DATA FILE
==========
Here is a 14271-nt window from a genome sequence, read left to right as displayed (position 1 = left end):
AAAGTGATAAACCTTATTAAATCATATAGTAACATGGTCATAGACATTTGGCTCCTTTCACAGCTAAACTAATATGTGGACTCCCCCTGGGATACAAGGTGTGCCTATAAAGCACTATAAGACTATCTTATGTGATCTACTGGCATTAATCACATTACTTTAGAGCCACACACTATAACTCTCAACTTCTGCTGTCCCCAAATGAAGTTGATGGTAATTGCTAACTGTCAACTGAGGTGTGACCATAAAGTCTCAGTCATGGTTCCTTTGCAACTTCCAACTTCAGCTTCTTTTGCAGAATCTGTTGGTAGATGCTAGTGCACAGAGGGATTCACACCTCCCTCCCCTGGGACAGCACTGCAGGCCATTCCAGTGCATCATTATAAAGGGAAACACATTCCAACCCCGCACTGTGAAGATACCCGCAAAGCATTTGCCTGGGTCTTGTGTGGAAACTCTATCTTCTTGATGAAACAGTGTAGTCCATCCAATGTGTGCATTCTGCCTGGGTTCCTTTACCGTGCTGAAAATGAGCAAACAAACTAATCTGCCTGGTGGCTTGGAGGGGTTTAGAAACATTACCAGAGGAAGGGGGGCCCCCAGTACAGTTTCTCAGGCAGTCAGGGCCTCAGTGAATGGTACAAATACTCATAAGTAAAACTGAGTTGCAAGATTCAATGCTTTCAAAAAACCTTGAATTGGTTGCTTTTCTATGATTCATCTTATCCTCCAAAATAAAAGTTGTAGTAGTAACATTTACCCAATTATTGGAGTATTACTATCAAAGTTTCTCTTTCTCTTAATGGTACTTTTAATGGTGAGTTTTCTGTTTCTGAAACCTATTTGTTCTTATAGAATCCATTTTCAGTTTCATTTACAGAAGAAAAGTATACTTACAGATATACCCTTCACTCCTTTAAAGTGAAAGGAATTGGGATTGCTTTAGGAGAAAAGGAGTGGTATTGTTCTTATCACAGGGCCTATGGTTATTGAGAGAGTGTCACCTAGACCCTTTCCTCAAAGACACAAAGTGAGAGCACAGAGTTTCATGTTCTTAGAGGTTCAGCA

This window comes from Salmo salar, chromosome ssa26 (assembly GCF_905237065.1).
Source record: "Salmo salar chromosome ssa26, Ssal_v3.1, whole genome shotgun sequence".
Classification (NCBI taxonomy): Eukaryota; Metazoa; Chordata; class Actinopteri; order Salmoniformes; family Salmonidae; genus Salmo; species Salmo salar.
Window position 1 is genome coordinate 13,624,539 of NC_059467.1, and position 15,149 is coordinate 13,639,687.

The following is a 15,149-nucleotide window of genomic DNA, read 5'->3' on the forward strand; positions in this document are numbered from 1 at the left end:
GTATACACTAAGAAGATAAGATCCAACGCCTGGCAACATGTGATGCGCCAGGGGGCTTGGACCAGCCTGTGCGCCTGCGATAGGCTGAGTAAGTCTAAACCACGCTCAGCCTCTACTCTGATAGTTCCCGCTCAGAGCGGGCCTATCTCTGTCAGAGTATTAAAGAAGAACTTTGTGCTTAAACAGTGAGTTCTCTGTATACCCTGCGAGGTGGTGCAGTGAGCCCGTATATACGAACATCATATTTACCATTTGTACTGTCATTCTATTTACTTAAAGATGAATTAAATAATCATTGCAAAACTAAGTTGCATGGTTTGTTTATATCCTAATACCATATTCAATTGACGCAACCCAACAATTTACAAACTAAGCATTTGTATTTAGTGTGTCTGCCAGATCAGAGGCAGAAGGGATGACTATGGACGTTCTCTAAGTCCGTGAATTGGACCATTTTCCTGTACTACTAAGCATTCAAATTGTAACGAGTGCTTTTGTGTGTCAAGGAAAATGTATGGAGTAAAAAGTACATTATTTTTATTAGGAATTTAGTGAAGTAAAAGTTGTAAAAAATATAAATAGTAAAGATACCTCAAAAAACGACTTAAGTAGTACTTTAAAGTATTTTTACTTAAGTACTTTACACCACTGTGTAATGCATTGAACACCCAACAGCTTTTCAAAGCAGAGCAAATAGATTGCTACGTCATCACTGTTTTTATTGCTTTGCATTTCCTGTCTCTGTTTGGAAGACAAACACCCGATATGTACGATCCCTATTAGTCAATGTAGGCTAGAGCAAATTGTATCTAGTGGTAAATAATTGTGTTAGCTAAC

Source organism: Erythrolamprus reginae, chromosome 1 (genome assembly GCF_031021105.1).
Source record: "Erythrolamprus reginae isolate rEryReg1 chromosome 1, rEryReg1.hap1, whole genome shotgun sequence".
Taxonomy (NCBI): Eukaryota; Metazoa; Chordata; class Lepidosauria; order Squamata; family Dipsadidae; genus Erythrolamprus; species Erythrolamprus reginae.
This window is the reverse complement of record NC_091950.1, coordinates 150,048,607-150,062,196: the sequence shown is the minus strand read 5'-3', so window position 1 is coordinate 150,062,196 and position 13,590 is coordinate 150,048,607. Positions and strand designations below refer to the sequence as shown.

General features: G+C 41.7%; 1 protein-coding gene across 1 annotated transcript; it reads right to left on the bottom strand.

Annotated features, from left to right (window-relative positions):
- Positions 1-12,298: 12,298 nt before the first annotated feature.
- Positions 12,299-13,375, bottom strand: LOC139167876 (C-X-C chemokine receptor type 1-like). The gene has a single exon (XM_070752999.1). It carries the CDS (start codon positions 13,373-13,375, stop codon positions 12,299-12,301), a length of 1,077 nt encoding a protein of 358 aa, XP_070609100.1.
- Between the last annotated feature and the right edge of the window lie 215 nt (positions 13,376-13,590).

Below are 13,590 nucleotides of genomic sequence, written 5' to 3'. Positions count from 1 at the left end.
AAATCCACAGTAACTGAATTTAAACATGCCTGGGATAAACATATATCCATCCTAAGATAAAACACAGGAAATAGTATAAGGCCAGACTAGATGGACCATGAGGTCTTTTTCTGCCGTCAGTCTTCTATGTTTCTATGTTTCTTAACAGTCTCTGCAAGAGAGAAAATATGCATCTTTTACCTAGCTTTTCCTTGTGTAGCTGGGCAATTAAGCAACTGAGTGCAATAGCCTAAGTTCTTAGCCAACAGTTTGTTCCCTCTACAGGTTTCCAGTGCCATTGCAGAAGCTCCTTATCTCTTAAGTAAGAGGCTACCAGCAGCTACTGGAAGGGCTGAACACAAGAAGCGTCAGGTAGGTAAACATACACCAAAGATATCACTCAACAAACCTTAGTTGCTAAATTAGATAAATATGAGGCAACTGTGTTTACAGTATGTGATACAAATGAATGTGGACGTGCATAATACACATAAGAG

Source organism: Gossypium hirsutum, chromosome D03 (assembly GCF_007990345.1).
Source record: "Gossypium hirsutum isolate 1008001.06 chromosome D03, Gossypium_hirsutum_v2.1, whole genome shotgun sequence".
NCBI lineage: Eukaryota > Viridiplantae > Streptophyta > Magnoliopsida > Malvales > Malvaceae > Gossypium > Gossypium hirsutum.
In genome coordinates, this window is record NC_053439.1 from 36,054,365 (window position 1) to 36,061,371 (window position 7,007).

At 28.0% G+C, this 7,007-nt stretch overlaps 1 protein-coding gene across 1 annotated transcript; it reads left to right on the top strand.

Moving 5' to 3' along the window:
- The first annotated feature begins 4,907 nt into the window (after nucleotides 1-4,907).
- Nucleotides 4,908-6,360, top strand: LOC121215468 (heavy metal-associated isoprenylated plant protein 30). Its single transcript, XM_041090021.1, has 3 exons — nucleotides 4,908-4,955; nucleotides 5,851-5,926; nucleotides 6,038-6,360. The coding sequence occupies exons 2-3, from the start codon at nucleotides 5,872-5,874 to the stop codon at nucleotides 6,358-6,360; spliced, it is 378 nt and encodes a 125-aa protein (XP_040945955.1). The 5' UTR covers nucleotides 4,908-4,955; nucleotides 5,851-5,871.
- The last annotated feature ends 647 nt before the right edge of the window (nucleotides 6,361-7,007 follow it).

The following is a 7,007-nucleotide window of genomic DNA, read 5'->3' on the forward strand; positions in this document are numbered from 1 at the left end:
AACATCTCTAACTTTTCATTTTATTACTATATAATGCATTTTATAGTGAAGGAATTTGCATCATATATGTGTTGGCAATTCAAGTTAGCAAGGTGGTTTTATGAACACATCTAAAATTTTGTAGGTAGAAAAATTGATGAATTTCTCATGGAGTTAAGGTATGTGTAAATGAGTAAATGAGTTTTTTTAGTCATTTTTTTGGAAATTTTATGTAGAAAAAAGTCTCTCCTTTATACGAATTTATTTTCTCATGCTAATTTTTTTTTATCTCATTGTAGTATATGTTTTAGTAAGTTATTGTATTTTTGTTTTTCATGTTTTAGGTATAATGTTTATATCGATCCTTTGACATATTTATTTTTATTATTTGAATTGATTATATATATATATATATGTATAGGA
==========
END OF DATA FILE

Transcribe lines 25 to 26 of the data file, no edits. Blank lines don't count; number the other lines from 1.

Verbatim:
Moving 5' to 3' along the window:
- The first annotated feature begins 4,907 nt into the window (after nucleotides 1-4,907).